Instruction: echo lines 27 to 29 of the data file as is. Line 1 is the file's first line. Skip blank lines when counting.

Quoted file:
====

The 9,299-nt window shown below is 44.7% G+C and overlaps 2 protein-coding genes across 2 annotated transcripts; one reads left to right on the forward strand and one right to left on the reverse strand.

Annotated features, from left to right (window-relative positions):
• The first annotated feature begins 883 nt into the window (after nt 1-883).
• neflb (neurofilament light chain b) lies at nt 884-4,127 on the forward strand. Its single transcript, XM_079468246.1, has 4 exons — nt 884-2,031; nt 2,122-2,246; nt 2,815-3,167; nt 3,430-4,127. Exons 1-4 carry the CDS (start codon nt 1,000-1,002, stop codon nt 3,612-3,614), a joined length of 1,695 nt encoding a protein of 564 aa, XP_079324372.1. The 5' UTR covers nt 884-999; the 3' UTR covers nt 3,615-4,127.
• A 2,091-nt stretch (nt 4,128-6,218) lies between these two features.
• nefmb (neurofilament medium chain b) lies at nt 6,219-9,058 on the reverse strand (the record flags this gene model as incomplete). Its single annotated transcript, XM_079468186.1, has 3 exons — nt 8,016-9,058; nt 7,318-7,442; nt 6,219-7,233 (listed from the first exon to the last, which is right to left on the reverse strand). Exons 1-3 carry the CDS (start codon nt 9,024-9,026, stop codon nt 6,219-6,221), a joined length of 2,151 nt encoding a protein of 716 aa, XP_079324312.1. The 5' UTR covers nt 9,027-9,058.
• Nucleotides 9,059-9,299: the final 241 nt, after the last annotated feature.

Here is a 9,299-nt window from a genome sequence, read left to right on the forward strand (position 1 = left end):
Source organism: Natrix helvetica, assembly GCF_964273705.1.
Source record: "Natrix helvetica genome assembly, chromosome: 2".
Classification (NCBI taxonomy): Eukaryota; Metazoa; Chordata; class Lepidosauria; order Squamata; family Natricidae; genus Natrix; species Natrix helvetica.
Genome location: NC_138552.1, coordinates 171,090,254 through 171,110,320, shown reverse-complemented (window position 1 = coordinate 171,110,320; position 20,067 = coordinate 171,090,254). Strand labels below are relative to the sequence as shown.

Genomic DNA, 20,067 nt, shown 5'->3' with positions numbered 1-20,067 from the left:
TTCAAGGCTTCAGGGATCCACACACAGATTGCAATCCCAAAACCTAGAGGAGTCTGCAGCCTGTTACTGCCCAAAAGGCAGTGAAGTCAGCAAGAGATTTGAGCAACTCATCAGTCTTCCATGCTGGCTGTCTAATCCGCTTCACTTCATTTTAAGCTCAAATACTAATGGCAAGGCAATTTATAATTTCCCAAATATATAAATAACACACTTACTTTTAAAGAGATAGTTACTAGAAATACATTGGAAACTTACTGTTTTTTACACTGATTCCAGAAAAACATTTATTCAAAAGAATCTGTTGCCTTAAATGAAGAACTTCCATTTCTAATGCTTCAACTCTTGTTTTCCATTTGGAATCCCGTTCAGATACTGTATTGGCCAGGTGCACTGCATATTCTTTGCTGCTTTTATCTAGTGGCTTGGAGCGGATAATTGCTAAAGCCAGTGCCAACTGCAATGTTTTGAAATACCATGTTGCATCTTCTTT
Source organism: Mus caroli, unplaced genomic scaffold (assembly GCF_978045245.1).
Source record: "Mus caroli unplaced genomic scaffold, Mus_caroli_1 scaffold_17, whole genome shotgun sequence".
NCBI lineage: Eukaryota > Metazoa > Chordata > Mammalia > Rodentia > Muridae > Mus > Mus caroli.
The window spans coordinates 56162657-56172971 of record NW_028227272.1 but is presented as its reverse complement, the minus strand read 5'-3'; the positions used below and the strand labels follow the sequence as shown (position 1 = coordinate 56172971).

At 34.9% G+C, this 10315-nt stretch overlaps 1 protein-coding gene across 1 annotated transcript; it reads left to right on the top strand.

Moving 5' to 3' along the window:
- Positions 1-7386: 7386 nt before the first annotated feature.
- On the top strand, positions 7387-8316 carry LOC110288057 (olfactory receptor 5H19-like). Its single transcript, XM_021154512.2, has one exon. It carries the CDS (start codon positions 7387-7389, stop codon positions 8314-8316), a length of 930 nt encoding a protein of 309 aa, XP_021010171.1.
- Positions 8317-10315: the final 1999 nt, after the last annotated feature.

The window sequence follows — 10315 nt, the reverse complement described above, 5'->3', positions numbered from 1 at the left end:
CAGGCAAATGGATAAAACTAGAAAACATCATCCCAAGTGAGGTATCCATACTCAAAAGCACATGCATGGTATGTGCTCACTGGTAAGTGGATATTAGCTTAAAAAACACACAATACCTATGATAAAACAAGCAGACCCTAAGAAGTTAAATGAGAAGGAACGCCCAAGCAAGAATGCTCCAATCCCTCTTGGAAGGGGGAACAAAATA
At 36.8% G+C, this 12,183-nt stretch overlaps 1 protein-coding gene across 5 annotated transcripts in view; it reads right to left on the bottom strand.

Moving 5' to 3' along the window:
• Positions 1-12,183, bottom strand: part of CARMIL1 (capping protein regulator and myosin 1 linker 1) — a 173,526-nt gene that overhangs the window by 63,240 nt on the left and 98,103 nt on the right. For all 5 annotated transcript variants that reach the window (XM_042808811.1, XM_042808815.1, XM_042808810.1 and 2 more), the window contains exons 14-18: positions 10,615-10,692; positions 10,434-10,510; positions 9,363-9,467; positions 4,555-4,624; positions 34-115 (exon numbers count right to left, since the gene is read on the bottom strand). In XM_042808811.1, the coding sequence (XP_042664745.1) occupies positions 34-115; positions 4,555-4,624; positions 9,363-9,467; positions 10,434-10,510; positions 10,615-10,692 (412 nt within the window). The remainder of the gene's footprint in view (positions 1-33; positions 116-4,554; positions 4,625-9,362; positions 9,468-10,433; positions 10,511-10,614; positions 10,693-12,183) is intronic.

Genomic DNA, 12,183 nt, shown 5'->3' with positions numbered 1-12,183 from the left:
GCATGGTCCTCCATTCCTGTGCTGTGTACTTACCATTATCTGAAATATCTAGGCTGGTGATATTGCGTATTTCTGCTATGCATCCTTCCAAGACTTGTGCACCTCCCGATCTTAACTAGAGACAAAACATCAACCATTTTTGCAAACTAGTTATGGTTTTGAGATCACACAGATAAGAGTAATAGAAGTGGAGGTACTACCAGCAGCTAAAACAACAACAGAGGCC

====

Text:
Moving 5' to 3' along the window:
• Positions 1-12,183, bottom strand: part of CARMIL1 (capping protein regulator and myosin 1 linker 1) — a 173,526-nt gene that overhangs the window by 63,240 nt on the left and 98,103 nt on the right. For all 5 annotated transcript variants that reach the window (XM_042808811.1, XM_042808815.1, XM_042808810.1 and 2 more), the window contains exons 14-18: positions 10,615-10,692; positions 10,434-10,510; positions 9,363-9,467; positions 4,555-4,624; positions 34-115 (exon numbers count right to left, since the gene is read on the bottom strand). In XM_042808811.1, the coding sequence (XP_042664745.1) occupies positions 34-115; positions 4,555-4,624; positions 9,363-9,467; positions 10,434-10,510; positions 10,615-10,692 (412 nt within the window). The remainder of the gene's footprint in view (positions 1-33; positions 116-4,554; positions 4,625-9,362; positions 9,468-10,433; positions 10,511-10,614; positions 10,693-12,183) is intronic.

Genomic DNA, 12,183 nt, shown 5'->3' with positions numbered 1-12,183 from the left: